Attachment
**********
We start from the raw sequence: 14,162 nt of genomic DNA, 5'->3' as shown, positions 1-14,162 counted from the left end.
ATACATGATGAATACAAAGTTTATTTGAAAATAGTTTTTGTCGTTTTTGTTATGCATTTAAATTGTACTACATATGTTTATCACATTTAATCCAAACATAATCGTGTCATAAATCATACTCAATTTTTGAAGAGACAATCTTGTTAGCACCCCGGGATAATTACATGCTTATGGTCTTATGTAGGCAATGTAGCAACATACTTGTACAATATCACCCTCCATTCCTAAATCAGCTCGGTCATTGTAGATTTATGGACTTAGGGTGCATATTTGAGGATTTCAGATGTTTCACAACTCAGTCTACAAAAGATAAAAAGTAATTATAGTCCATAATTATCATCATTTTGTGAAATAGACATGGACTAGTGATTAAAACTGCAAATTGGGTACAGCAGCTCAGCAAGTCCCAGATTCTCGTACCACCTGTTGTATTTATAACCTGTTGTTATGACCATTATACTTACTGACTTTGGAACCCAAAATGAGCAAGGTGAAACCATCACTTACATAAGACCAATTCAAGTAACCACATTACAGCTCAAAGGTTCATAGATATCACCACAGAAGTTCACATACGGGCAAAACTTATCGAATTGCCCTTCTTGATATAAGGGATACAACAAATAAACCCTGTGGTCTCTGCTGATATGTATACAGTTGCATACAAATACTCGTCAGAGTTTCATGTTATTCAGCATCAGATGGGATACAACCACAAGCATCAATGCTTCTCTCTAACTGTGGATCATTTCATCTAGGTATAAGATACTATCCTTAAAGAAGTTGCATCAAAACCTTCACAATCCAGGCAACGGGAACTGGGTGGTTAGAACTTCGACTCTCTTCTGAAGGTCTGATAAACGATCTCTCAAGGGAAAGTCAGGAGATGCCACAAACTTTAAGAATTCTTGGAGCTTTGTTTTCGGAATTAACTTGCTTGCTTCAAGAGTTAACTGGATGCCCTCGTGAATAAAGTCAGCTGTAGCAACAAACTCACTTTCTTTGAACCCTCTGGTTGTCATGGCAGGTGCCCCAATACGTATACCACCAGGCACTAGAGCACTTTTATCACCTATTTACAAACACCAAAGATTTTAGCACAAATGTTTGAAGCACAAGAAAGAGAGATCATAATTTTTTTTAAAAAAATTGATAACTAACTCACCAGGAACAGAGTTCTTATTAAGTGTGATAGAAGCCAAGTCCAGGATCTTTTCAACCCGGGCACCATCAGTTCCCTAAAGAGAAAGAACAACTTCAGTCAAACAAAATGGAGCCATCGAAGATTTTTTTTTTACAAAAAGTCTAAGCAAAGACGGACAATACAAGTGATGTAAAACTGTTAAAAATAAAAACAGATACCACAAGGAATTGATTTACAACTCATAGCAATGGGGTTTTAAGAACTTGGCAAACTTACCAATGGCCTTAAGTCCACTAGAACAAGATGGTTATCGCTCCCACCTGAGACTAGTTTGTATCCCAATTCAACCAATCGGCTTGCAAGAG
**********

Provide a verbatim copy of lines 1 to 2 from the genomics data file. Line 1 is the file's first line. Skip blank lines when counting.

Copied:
We start from the raw sequence: 14,162 nt of genomic DNA, 5'->3' as shown, positions 1-14,162 counted from the left end.
ATACATGATGAATACAAAGTTTATTTGAAAATAGTTTTTGTCGTTTTTGTTATGCATTTAAATTGTACTACATATGTTTATCACATTTAATCCAAACATAATCGTGTCATAAATCATACTCAATTTTTGAAGAGACAATCTTGTTAGCACCCCGGGATAATTACATGCTTATGGTCTTATGTAGGCAATGTAGCAACATACTTGTACAATATCACCCTCCATTCCTAAATCAGCTCGGTCATTGTAGATTTATGGACTTAGGGTGCATATTTGAGGATTTCAGATGTTTCACAACTCAGTCTACAAAAGATAAAAAGTAATTATAGTCCATAATTATCATCATTTTGTGAAATAGACATGGACTAGTGATTAAAACTGCAAATTGGGTACAGCAGCTCAGCAAGTCCCAGATTCTCGTACCACCTGTTGTATTTATAACCTGTTGTTATGACCATTATACTTACTGACTTTGGAACCCAAAATGAGCAAGGTGAAACCATCACTTACATAAGACCAATTCAAGTAACCACATTACAGCTCAAAGGTTCATAGATATCACCACAGAAGTTCACATACGGGCAAAACTTATCGAATTGCCCTTCTTGATATAAGGGATACAACAAATAAACCCTGTGGTCTCTGCTGATATGTATACAGTTGCATACAAATACTCGTCAGAGTTTCATGTTATTCAGCATCAGATGGGATACAACCACAAGCATCAATGCTTCTCTCTAACTGTGGATCATTTCATCTAGGTATAAGATACTATCCTTAAAGAAGTTGCATCAAAACCTTCACAATCCAGGCAACGGGAACTGGGTGGTTAGAACTTCGACTCTCTTCTGAAGGTCTGATAAACGATCTCTCAAGGGAAAGTCAGGAGATGCCACAAACTTTAAGAATTCTTGGAGCTTTGTTTTCGGAATTAACTTGCTTGCTTCAAGAGTTAACTGGATGCCCTCGTGAATAAAGTCAGCTGTAGCAACAAACTCACTTTCTTTGAACCCTCTGGTTGTCATGGCAGGTGCCCCAATACGTATACCACCAGGCACTAGAGCACTTTTATCACCTATTTACAAACACCAAAGATTTTAGCACAAATGTTTGAAGCACAAGAAAGAGAGATCATAATTTTTTTTAAAAAAATTGATAACTAACTCACCAGGAACAGAGTTCTTATTAAGTGTGATAGAAGCCAAGTCCAGGATCTTTTCAACCCGGGCACCATCAGTTCCCTAAAGAGAAAGAACAACTTCAGTCAAACAAAATGGAGCCATCGAAGATTTTTTTTTTACAAAAAGTCTAAGCAAAGACGGACAATACAAGTGATGTAAAACTGTTAAAAATAAAAACAGATACCACAAGGAATTGATTTACAACTCATAGCAATGGGGTTTTAAGAACTTGGCAAACTTACCAATGGCCTTAAGTCCACTAGAACAAGATGGTTATCGCTCCCACCTGAGACTAGTTTGTATCCCAATTCAACCAATCGGCTTGCAAGAG